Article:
Founder and Director of SuperYacht Times, Merijn De Waard, sat down with Tony Gale, CEO, and Stephan Vitus, Head of Project Development, at ICON Yachts, to discuss the unusual niche the company has formed for itself as leading conversion specialists.Founded in 2005, ICON Yachtsin Harlingen, the Netherlands, was established upon an innovative bedrock, creating custom new-build vessels, constructed from a pre-engineered superyacht platform. This allowed the shipyard to produce vessels, which could be customised to an owner’s specifications, within a shorter time frame than many of their competitors.
Photo: Guy FleuryThough already recognised as one of the more adaptive shipyards in the industry, working not only on new-builds and refits, in recent years they have pushed the boundaries of what can be done with commercial vessels. ICON Yachts have shown their flare with conversions, most notably with the launch of the 68-metre explorer superyacht Ragnar in 2020. Ragnar was converted from Dutch icebreaker support vessel Sanaborg, which was launched in 2012 and retired shortly before her conversion began in 2017. Staying true to their roots, the shipyard adapted the pre-existing platform structure of Ragnar, and the vessel has since made waves in the industry, changing perceptions of conversions and opening the door to a wider clientele.
Photo: Guy Fleury When asked if Ragnar’s launch had piqued the interest of many prospective clients, Stephan Vitus commented that, “yes absolutely, to the point of clients actually sending us images of Ragnar and requesting a vessel just as impressive as she is.” Tony Gale added that on the back of Ragnar’s success, it is likely that other shipyards have likewise been experiencing an influx of enquiries and that it “must have helped the whole market.” However, rather than becoming concerned by the thought of competition, he notes that it is something ICONare eager to advocate for, because “you need competition to maintain all of the subcontractors out there,” an issue which has become particularly prevalent during the Covid-19 pandemic.
With another conversion about to begin, details of which are yet to be released, and enquiries consistently coming in, what is it that makes conversions so appealing to clients? The answer to that is multifaceted, and it goes beyond the expected — that they’re simply more financially approachable. Though conversions do come in at a considerably diminished cost when compared to new build vessels, Tony and Stephan have found that another benefit is the streamlined time frame, something ICON have always prioritised within their mission statement. With an average new build taking around four years from the confirmation of designs, ICON believe conversions can move from construction to completion in a minimum of a year and a half. This, however, is naturally dependent on the quality and condition of the starter vessel, something which they have also moved to facilitate. Photo: Blueiprod / BurgessThough a number of clients have approached Stephan with a commercial vessel already in mind, the team have found that this can be a time consuming and counterproductive route to conversion. In one such case “by the time the exterior design was completed, there was only 35% of the vessel left.” For this reason, clients are dissuaded from approaching the shipyard with a particular vessel in mind, instead preferring to recommend pre-evaluated vessels. This has become a focus for Stephan, who scouts international markets for commercial vessels, creating an inventory of possible ‘donor vessels’ that have the potential to become successful conversions.Photo: Blueiprod / BurgessStephan added that another major impetus toward conversions is that they “are a lot of fun”. Tony agrees, commenting that “they’re all one offs. They’re not like building a Mercedes, and that's the fun and the beauty of what we do”. Conversions also provide a new type of superyacht for naval architects, stylists and designers to work with, it’s “not like starting with a whiteboard or platform that stops at the waterline”. The British design firm RWD, who created the design of Ragnar, proved how much can be done with conversions, taking even seasoned veterans like Stephan and Tony by surprise. Photo: Blueiprod / BurgessAs for the future of ICON Yachts, things are looking bright. There are currently three major projects underway, one so far confidential, Project Seawolf and the conversion of the Norwegian vessel, so they have work in the line to keep them busy until the end of 2023. Tony stresses however, that the company has no intention of rapid expansion, with their focus remaining on gradual and sustainable growth. They are, after all, a relatively small yard, and Gale believes firmly that ICON “belongs to the people that work within it. It has been built up for them, the staff, their families'' he explains. Training has become an integral part of their ethos, particularly since he joined in January 2020, when it was more important than ever for their workforce and contractors to feel stability. Photo: Blueiprod / BurgessIt is evident that ICON Yachts have forged an excellent position for themselves, one that they have worked hard toward, not only over the last 18 months, but since their foundation in 2005. With new builds and refits still on the table, they are showing themselves to be an adaptive shipyard, and one that is willing to continue to innovate along with its always-changing industry.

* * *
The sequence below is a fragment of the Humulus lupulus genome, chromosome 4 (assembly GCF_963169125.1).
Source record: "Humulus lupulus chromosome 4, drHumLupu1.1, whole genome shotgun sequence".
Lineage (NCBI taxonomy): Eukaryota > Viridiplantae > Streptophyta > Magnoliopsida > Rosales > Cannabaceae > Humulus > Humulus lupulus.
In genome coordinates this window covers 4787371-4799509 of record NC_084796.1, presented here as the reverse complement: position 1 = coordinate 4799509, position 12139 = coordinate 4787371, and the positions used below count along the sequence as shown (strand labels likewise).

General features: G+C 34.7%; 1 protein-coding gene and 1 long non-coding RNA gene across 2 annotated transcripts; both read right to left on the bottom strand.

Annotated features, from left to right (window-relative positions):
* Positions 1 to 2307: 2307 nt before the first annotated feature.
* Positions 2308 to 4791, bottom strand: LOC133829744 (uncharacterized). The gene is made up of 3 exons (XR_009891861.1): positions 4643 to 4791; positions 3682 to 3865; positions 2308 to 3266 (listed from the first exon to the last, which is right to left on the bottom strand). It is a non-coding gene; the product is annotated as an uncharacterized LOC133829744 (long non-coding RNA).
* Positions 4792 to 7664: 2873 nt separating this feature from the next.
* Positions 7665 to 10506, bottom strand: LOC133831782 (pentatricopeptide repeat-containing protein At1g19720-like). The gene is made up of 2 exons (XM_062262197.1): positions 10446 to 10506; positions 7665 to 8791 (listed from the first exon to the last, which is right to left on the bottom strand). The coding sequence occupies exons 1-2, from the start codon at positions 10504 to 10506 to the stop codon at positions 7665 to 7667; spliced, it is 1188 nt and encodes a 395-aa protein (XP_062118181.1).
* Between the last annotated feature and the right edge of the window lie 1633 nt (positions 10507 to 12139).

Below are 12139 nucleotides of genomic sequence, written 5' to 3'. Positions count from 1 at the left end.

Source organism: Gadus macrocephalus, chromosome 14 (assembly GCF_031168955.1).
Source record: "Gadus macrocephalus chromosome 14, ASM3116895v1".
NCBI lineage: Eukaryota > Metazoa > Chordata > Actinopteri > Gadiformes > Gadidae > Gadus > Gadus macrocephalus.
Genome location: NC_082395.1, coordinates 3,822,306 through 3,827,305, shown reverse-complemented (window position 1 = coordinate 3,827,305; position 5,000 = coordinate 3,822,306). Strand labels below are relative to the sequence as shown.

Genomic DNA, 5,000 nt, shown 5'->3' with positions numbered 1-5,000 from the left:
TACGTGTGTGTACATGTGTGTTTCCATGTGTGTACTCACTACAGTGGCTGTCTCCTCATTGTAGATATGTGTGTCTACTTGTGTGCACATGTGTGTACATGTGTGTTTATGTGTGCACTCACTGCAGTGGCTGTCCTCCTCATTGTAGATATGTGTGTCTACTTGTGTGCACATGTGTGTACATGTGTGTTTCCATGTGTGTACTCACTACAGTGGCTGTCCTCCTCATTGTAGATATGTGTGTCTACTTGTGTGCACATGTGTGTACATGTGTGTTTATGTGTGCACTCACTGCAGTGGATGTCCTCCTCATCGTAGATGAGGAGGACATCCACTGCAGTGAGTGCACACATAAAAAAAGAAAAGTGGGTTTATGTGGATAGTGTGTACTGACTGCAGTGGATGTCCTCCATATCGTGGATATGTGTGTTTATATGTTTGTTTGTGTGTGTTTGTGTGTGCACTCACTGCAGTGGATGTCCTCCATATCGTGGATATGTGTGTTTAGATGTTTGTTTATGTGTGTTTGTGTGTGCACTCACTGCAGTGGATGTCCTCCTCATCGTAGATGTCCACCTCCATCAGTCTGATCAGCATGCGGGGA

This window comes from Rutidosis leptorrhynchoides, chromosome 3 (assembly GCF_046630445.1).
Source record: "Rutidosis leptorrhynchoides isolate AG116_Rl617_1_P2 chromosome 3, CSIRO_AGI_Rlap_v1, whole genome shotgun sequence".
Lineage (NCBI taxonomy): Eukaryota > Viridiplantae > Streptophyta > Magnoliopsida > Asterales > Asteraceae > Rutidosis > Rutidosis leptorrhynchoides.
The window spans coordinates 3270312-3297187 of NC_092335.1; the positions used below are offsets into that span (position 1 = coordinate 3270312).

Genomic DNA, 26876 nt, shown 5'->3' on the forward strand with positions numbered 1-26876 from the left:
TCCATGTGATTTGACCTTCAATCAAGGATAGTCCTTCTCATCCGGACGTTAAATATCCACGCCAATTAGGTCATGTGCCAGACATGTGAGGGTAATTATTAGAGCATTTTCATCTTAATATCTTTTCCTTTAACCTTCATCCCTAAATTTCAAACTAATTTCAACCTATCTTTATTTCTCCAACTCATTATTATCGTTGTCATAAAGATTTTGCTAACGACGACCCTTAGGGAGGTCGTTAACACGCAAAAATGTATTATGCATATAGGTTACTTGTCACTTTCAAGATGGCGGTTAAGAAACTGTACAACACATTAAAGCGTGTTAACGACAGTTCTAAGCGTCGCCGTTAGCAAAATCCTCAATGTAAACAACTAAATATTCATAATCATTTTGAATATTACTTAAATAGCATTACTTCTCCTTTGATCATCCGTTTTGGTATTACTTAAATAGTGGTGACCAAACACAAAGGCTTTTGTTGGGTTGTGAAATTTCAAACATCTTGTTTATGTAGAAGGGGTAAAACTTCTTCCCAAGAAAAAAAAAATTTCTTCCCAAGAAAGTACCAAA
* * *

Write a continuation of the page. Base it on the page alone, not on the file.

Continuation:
This article was originally published in the Summer 2021 issue of The SuperYacht Times newspaper. To receive all future issues straight to your door, subscribe to the newspaper here.